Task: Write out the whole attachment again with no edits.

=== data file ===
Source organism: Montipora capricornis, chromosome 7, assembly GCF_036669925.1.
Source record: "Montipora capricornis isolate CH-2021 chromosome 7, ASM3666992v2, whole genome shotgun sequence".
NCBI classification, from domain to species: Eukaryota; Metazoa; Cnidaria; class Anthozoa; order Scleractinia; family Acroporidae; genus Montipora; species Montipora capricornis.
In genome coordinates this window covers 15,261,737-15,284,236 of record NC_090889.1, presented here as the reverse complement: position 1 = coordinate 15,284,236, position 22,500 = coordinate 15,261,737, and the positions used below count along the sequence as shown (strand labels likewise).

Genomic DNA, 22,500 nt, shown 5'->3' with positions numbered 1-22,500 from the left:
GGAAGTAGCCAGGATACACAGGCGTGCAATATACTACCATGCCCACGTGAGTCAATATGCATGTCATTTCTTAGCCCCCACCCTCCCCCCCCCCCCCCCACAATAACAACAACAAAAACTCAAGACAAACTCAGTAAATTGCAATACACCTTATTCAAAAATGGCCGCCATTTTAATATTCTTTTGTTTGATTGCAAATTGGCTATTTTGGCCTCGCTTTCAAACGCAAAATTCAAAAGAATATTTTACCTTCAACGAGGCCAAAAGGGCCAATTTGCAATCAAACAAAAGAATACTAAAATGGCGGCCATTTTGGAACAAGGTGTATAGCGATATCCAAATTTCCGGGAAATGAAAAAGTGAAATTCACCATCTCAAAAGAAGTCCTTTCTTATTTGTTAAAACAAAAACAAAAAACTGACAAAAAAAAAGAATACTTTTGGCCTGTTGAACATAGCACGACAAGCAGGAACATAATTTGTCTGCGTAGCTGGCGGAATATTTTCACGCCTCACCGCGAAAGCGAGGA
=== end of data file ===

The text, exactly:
Source organism: Montipora capricornis, chromosome 7, assembly GCF_036669925.1.
Source record: "Montipora capricornis isolate CH-2021 chromosome 7, ASM3666992v2, whole genome shotgun sequence".
NCBI classification, from domain to species: Eukaryota; Metazoa; Cnidaria; class Anthozoa; order Scleractinia; family Acroporidae; genus Montipora; species Montipora capricornis.
In genome coordinates this window covers 15,261,737-15,284,236 of record NC_090889.1, presented here as the reverse complement: position 1 = coordinate 15,284,236, position 22,500 = coordinate 15,261,737, and the positions used below count along the sequence as shown (strand labels likewise).

Genomic DNA, 22,500 nt, shown 5'->3' with positions numbered 1-22,500 from the left:
GGAAGTAGCCAGGATACACAGGCGTGCAATATACTACCATGCCCACGTGAGTCAATATGCATGTCATTTCTTAGCCCCCACCCTCCCCCCCCCCCCCCCACAATAACAACAACAAAAACTCAAGACAAACTCAGTAAATTGCAATACACCTTATTCAAAAATGGCCGCCATTTTAATATTCTTTTGTTTGATTGCAAATTGGCTATTTTGGCCTCGCTTTCAAACGCAAAATTCAAAAGAATATTTTACCTTCAACGAGGCCAAAAGGGCCAATTTGCAATCAAACAAAAGAATACTAAAATGGCGGCCATTTTGGAACAAGGTGTATAGCGATATCCAAATTTCCGGGAAATGAAAAAGTGAAATTCACCATCTCAAAAGAAGTCCTTTCTTATTTGTTAAAACAAAAACAAAAAACTGACAAAAAAAAAGAATACTTTTGGCCTGTTGAACATAGCACGACAAGCAGGAACATAATTTGTCTGCGTAGCTGGCGGAATATTTTCACGCCTCACCGCGAAAGCGAGGA